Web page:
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Education not Money Machine


As the public's ardor for education is on the rise, so does some schools' zeal for money.

In the first quarter of the year, unwarranted education fees amounted to 11 million yuan (US$1.33 million), almost half of the total unwarranted fees checked by the Beijing Municipal Administration of Commodity Prices.

The figures are alarming, for such exorbitant and unjustifiable charges on education bring dire consequences.

When schools begin to collect undue fees under such excuses as building maintenance and education equipment, they are likely to freeze some children from poor families out of education, even compulsory schooling.

And such cases are not confined to big cities. In rural areas, to supplement the shortage of education funds and make up for arrears in payment of teachers' salaries, some schools enforce rises in tuition fees and demand collective funds from parents. In extreme cases, even chairs and desks at schools bear a price tag for pupils.

Today's society embraces a market economy, but education certainly should not be a luxury for the public, especially for those school-aged.

The charging of exorbitant fees will not only ruin some children's future but also undermine the State's obligation and goal of providing basic education for all. And its adverse effects go far beyond the education sector.

When the public, driven by spiraling costs in education, begin to believe that education is nothing but an expensive commodity, they may have dim expectations for future consumption and tend to save more for their children's education.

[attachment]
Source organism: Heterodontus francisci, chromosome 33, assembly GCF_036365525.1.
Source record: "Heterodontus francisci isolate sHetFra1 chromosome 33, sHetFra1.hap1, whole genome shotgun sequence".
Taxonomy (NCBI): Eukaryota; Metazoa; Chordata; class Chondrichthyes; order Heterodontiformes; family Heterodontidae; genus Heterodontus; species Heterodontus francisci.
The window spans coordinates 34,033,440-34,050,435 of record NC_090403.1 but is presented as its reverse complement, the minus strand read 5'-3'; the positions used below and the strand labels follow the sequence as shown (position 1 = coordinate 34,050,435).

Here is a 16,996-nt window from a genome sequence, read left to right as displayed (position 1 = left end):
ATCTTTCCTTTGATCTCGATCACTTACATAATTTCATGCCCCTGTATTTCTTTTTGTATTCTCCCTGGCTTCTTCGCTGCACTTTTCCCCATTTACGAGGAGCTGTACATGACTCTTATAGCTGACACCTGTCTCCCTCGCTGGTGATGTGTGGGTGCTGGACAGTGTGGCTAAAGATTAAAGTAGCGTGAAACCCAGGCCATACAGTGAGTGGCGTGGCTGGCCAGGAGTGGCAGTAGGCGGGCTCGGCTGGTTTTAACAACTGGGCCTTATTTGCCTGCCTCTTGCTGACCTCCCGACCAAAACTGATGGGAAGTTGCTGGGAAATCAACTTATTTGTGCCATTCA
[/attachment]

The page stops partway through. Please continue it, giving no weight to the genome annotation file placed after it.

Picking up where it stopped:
This may partly explain the current huge individual savings in China. It is reported that the top concern for people to save their money nowadays is for their children's education.

Many local governments have adopted some countermeasures. Informant hotlines are established in cities for the public to report and disclose such illegal practices, and schools are enforced to make public their charges.

However, what is more important is for society to have faith in the real objective of education, and the goal of education should never be traded for profit.

(China Daily April 17, 2002)

In This Series

Shenyang Citizens Give Poor Grades to Their Educational System

Chinese Families Spend Heavily on Children's Education

Most Families Cannot Afford Higher Ed Costs, Study Shows

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